Creole and Pidgin: When Languages Combine
When the word “creole” comes to mind, most people automatically think of the Louisiana-style cuisine: gumbo, beans and rice, jambalaya, crawfish étouffée, and so on (after visiting New Orleans, that’s what I immediately think of, anyway). In fact, the Creole culture we associate with that Caribbean area is a reference to the creole language spoken in those regions for centuries. So what is creole? From reading books about the south, I grew up assuming it was a skewed, southern dialect of French, but in actuality it’s much more detailed than that.
When two (or more) groups of people speaking different languages are thrown together and told to make due, they start speaking a hybrid of their native languages called “pidgin,” which is generally the blending of the vocabulary of one language with the grammar of another. Historically, this has occurred in the context of colonization, and pidgin languages often vanish as soon as the colonizers go home. For example, a variety of Pidgin Russian was spoken in Manchuria until the end of World War II, when the Russian settlers packed up and left. On the other hand, there are instances of pidgin languages lingering, such as Chinese Pidgin English (Chinglish), which was a prevalent form of communication between traders and bureaucrats in 17th century Canton. It lasted nearly three centuries, at which point it became more beneficial for the Chinese to learn how to speak English.
When a pidgin language actually supplants the speakers’ native languages, becoming the primary language of the next generation, that is when it becomes creole. (To this day, linguists are baffled at how exactly this happens, and why in some cases a pidgin language evolves into creole, when in other cases one of the native languages wins out.) However, creole languages are agreed to be natural, and interestingly, they are grammatically more similar with each other than with their parent languages. (Another quirk none of the experts know how to explain.)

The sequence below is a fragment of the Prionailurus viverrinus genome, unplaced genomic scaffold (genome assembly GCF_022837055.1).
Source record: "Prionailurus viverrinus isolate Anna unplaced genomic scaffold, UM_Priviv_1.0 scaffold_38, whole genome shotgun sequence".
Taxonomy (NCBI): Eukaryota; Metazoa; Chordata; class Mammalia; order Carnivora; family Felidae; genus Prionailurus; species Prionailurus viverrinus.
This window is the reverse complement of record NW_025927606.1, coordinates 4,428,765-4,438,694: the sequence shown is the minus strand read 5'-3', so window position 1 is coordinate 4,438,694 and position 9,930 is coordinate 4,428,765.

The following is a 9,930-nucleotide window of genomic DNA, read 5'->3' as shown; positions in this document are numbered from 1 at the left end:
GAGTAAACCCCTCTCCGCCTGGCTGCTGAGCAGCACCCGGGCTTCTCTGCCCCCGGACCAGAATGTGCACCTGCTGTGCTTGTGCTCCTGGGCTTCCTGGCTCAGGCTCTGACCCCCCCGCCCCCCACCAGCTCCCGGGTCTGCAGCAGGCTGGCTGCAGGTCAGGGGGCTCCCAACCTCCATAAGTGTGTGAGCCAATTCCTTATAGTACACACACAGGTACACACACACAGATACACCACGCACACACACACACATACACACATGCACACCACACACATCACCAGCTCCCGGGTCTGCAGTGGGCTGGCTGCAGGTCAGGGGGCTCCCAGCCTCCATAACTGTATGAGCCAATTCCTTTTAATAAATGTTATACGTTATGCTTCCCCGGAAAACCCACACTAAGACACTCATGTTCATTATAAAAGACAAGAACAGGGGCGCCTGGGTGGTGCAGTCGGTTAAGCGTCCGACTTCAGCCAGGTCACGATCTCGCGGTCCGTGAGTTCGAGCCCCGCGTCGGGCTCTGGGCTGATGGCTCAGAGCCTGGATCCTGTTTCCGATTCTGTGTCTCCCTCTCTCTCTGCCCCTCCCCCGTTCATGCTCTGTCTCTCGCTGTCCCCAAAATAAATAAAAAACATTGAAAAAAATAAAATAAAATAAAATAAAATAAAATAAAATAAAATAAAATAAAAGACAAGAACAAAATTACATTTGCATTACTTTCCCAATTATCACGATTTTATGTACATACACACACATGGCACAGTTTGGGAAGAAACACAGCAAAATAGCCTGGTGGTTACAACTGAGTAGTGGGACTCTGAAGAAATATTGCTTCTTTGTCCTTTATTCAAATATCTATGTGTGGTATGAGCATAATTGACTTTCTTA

The French word creole, taken from the Spanish criollo, can be traced back to the Latin word creare, meaning “to create.” Since many of the most high-profile creole languages in use today came into being in the context of colonization, they generally have traits in common with the languages of Europe’s four main colonizers: English, Spanish, French, and Portuguese. As most of these melded with indigenous or western African dialects, due to the slave trade, creole languages were viewed by colonists as corrupted and lower-class versions of the mother tongue and stamped out whenever possible.
Today, linguistic views regarding creole languages are evolving as new theories come to light. Some are claiming that a pidgin language is not a necessary precursor to creole, that the thought process going into the creation of pidgin is entirely different from that going into the creation of creole; a pidgin language is the result of groups of people with only a superficial interest in communication, whereas creole is the result of true absorption of another’s vocabulary and grammar. It has even been suggested that the formation of the Germanic languages is a result of a creole language being formed from Indo-European and non-Indo-European languages. In this case, English itself would be the linguistic offspring of creole, making the long-term possibilities of language hybridization more intriguing than we could have previously imagined.
Do you have any experience speaking a creole language?